CNBC Explains

The trump card the ECB could use on Greece

How big a risk is Greece to US?
How big a risk is Greece to US?

Greece's economy is living on borrowed time—particularly if you believe the old adage that time is money.

That's because Greek banks have for months been relying heavily on what is called "emergency liquidity assistance" from the European Central Bank for just more than 80 billion euros ($90 billion). Otherwise known as ELA, emergency liquidity assistance is a loan program available for national banks in distress, allowing access to cash at an interest rate set by the ECB's Governing Council.

"It's a bit like printing euros for that one national bank," said Donald Luskin, chief investment officer at TrendMacro, who points out the loan comes at a higher interest rate since it's often backed by the flimsiest of notes. "But ELA doesn't come as an obligation or a risk of the Eurosystem."

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All of the risk falls on Greece if the loan can't be repaid, unlike normal circumstances when a country has adequate collateral to offer and can receive a loan from the ECB at a lower interest rate.

"It's strange because normally the banks that take on the risk make the decisions, but in this case it's Greece with the risk, and the ECB making the decision," Luskin told CNBC.

But since the ECB rejected Greek bonds as collateral, ELA has become the last resort for the troubled nation that's seeing deposit outflows in commercial banks peak at 300 million euros a day.

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Without ELA propping up Greece's commercial banking system, banks would be called to repay the National Bank of Greece. Without enough cash to do just that, banks could close, deposits could be lost, depression could ensue. It's powerful leverage the ECB holds.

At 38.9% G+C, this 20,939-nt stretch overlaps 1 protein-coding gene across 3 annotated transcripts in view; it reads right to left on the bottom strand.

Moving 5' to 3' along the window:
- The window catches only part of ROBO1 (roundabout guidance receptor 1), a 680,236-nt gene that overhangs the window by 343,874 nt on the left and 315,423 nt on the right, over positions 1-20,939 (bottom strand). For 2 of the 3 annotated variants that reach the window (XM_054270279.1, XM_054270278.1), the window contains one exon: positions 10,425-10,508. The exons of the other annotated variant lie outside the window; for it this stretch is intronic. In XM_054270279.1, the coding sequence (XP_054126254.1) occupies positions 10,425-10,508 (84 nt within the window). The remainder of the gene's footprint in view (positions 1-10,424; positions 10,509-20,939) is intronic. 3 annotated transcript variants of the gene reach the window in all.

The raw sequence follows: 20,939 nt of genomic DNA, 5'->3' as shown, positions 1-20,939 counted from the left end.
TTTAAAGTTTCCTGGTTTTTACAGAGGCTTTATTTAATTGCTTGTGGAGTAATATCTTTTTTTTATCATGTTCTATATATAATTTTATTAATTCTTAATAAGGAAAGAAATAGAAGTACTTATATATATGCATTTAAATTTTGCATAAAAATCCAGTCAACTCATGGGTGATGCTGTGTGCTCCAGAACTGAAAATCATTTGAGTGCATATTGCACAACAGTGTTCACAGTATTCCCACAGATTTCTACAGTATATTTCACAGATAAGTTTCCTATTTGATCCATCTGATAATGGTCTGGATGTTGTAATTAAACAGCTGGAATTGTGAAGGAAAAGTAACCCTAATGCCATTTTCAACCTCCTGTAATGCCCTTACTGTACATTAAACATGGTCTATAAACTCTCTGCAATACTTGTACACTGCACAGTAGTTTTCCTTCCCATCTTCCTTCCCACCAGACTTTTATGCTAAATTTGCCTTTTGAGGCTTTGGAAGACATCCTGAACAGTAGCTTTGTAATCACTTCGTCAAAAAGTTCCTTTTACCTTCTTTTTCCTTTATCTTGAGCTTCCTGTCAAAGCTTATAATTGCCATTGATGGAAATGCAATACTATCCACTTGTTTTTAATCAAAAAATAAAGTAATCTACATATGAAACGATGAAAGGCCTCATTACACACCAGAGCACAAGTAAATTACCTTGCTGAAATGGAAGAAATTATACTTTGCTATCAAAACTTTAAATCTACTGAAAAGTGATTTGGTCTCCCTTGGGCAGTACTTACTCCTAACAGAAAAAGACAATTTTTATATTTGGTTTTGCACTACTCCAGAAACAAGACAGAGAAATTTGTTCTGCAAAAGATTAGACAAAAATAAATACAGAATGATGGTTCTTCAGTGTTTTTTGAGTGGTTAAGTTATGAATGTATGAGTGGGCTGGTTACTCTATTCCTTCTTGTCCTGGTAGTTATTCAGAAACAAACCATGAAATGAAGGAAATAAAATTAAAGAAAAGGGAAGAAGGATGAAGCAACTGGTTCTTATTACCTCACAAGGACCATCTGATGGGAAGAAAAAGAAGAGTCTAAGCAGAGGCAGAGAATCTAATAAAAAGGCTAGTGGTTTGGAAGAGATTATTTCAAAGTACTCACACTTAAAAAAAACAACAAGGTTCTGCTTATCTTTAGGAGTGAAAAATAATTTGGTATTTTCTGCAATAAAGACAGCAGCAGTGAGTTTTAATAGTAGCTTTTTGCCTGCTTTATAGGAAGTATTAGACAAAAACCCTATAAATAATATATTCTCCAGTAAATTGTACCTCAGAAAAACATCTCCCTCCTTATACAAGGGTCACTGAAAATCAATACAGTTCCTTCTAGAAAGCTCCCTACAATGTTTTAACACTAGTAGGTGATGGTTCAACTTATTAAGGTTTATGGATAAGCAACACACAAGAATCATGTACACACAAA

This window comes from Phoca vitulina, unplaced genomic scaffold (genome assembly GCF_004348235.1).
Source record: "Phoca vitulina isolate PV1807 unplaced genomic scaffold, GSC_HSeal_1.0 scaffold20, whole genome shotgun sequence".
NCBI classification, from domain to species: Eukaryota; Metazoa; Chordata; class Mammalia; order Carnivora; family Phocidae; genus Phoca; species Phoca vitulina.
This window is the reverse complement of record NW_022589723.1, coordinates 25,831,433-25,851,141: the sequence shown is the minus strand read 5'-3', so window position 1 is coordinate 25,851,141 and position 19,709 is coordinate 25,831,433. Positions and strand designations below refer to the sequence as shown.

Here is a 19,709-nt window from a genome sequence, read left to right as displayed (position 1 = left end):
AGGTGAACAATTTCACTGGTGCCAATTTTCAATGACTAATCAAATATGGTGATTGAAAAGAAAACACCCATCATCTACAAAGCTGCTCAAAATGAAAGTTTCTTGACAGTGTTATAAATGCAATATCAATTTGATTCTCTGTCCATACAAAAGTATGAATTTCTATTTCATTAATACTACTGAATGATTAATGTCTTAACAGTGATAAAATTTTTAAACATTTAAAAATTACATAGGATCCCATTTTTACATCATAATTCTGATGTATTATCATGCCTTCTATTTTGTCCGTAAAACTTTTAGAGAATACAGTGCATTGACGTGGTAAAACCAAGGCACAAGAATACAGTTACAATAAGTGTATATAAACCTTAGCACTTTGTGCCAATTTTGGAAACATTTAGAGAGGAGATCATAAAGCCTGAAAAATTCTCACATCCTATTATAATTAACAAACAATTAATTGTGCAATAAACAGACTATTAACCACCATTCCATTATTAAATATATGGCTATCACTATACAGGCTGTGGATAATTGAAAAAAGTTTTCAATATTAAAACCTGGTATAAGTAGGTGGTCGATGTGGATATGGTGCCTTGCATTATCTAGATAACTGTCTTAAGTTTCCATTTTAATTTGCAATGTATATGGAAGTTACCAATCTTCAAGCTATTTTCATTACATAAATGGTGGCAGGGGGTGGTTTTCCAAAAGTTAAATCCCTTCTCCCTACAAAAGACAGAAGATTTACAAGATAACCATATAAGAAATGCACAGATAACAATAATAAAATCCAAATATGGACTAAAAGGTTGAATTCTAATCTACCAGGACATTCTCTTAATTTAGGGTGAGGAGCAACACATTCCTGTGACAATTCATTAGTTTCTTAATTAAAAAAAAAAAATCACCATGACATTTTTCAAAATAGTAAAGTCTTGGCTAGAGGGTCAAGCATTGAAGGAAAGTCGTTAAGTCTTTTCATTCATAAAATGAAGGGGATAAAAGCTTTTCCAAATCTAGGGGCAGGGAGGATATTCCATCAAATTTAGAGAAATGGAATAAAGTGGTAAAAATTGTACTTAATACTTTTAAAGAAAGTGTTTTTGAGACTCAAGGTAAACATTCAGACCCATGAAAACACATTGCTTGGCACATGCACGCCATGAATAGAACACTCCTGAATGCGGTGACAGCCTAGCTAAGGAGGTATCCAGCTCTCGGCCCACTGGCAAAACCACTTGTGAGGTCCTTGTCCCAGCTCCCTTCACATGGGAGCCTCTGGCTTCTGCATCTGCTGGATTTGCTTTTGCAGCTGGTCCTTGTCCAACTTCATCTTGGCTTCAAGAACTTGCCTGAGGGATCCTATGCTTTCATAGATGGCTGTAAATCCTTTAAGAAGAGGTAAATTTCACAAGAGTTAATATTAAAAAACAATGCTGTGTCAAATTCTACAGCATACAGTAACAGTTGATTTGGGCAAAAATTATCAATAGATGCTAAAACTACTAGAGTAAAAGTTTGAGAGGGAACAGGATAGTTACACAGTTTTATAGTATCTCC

"This is the ultimate pressure point the ECB has on Greece, it's the real thing," Luskin said. "If the ECB says no more ELA, then Greece goes back to the Stone Age."

From all indications, however, the ECB remains dedicated to keeping Greece in the euro zone, and a risky move like that could lead to unforeseen consequences that carry the potential to backfire. But it wouldn't be the first time the possibility has arisen.

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When Ireland had become increasingly reliant on ELA—peaking at 187 billion euros in 2011—the ECB reportedly used the notion of cutting the emergency funds if Dublin didn't agree to bailout terms, which the country later did.

In 2013 Cyprus turned to emergency liquidity assistance after the ECB, similarly to the Greece case, refused to accept the country's sovereign bonds as collateral. Cyprus too faced warnings that the ECB's Governing Council was prepared to reject the continuation of ELA. The country later entered a rescue program and imposed capital controls to restore solvency to its banks.

Greece has until the end of the month before its next debt payment is due.

—Reuters contributed to this report.